On how altered glutamate homeostasis may contribute to demyelinating diseases of the CNS

Adv Exp Med Biol. 1999;468:97-107.


Glial cells communicate reciprocally with neurons in multiple ways, both in synaptic and non-synaptic regions of the central nervous system. In the latter, neuron to glial and glial to glial signals can be mediated by neurotransmitters. Here, we review the presence and some of the functional properties of glutamate transporters and receptors in oligodendrocytes. In addition, we present data illustrating that alterations in glutamate homeostasis can be excitotoxic to oligodendroglia and that the tissue lesions caused by overactivation of glutamate receptors resemble those observed in demyelinating diseases such as multiple sclerosis. Overall, this information indicates that aberrant glutamate signaling may contribute to the development of some white matter pathologies.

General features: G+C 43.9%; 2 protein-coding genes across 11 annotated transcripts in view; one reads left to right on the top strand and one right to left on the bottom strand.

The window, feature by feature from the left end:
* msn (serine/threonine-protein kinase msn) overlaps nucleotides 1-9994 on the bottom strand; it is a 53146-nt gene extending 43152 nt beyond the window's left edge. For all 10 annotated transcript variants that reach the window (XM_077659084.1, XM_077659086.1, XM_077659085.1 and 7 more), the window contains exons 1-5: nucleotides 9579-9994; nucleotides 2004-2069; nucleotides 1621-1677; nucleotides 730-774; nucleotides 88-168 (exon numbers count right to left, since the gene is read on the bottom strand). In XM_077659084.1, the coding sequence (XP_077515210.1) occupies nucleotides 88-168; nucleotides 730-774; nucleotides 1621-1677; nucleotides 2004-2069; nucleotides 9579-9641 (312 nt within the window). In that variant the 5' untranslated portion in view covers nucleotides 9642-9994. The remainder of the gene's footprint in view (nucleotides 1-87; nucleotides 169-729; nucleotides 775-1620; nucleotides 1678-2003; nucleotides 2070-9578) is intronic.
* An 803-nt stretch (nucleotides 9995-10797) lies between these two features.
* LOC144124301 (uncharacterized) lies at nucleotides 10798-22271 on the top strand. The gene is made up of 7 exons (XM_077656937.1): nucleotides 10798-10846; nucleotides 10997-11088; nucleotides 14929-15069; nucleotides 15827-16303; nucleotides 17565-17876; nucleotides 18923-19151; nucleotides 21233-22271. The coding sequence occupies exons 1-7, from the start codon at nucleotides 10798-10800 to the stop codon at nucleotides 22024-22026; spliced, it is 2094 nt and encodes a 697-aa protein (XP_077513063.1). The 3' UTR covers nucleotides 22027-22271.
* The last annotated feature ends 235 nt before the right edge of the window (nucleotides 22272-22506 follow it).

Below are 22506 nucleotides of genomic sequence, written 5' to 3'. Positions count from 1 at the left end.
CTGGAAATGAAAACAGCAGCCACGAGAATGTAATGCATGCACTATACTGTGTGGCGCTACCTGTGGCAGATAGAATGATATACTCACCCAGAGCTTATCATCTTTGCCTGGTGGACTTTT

Publication types

  • Research Support, Non-U.S. Gov't
  • Review

MeSH terms

  • Animals
  • Cell Communication
  • Central Nervous System / physiology
  • Central Nervous System / physiopathology*
  • Central Nervous System Diseases / physiopathology*
  • Demyelinating Diseases / physiopathology*
  • Glutamic Acid / metabolism*
  • Homeostasis
  • Humans
  • Synapses / physiology


  • Glutamic Acid